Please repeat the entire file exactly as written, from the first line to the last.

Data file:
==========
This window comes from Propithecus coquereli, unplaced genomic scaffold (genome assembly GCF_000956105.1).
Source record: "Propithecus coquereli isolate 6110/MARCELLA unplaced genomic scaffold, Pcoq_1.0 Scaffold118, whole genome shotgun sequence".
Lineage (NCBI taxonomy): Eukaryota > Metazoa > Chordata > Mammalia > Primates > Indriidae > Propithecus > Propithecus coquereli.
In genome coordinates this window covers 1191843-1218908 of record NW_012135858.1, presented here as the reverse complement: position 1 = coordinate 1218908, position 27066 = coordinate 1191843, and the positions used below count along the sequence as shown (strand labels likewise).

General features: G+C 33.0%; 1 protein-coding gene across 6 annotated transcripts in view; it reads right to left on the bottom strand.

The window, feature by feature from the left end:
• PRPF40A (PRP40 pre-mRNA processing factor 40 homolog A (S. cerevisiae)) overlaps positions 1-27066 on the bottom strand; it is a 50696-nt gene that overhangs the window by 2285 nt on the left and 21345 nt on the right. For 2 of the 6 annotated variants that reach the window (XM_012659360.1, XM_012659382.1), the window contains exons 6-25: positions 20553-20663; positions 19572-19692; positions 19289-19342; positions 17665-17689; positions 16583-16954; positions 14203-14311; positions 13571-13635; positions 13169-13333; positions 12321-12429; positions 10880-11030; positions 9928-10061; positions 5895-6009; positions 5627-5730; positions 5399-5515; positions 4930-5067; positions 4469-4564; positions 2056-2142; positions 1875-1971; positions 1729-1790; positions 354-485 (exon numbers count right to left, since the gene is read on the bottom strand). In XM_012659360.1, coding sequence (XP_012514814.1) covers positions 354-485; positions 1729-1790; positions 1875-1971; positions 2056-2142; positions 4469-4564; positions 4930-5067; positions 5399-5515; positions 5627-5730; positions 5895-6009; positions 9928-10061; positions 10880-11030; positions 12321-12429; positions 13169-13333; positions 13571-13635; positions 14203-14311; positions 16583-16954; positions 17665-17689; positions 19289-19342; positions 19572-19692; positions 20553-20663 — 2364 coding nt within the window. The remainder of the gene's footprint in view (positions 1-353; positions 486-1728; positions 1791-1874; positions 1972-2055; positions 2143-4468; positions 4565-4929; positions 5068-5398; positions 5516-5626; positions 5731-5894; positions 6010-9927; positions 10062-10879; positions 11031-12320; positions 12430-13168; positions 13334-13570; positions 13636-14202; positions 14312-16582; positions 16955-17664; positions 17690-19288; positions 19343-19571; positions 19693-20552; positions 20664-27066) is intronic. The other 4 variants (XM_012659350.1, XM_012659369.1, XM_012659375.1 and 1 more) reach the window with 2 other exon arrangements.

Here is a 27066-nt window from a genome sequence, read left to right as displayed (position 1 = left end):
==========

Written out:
This window comes from Propithecus coquereli, unplaced genomic scaffold (genome assembly GCF_000956105.1).
Source record: "Propithecus coquereli isolate 6110/MARCELLA unplaced genomic scaffold, Pcoq_1.0 Scaffold118, whole genome shotgun sequence".
Lineage (NCBI taxonomy): Eukaryota > Metazoa > Chordata > Mammalia > Primates > Indriidae > Propithecus > Propithecus coquereli.
In genome coordinates this window covers 1191843-1218908 of record NW_012135858.1, presented here as the reverse complement: position 1 = coordinate 1218908, position 27066 = coordinate 1191843, and the positions used below count along the sequence as shown (strand labels likewise).

General features: G+C 33.0%; 1 protein-coding gene across 6 annotated transcripts in view; it reads right to left on the bottom strand.

The window, feature by feature from the left end:
• PRPF40A (PRP40 pre-mRNA processing factor 40 homolog A (S. cerevisiae)) overlaps positions 1-27066 on the bottom strand; it is a 50696-nt gene that overhangs the window by 2285 nt on the left and 21345 nt on the right. For 2 of the 6 annotated variants that reach the window (XM_012659360.1, XM_012659382.1), the window contains exons 6-25: positions 20553-20663; positions 19572-19692; positions 19289-19342; positions 17665-17689; positions 16583-16954; positions 14203-14311; positions 13571-13635; positions 13169-13333; positions 12321-12429; positions 10880-11030; positions 9928-10061; positions 5895-6009; positions 5627-5730; positions 5399-5515; positions 4930-5067; positions 4469-4564; positions 2056-2142; positions 1875-1971; positions 1729-1790; positions 354-485 (exon numbers count right to left, since the gene is read on the bottom strand). In XM_012659360.1, coding sequence (XP_012514814.1) covers positions 354-485; positions 1729-1790; positions 1875-1971; positions 2056-2142; positions 4469-4564; positions 4930-5067; positions 5399-5515; positions 5627-5730; positions 5895-6009; positions 9928-10061; positions 10880-11030; positions 12321-12429; positions 13169-13333; positions 13571-13635; positions 14203-14311; positions 16583-16954; positions 17665-17689; positions 19289-19342; positions 19572-19692; positions 20553-20663 — 2364 coding nt within the window. The remainder of the gene's footprint in view (positions 1-353; positions 486-1728; positions 1791-1874; positions 1972-2055; positions 2143-4468; positions 4565-4929; positions 5068-5398; positions 5516-5626; positions 5731-5894; positions 6010-9927; positions 10062-10879; positions 11031-12320; positions 12430-13168; positions 13334-13570; positions 13636-14202; positions 14312-16582; positions 16955-17664; positions 17690-19288; positions 19343-19571; positions 19693-20552; positions 20664-27066) is intronic. The other 4 variants (XM_012659350.1, XM_012659369.1, XM_012659375.1 and 1 more) reach the window with 2 other exon arrangements.

Here is a 27066-nt window from a genome sequence, read left to right as displayed (position 1 = left end):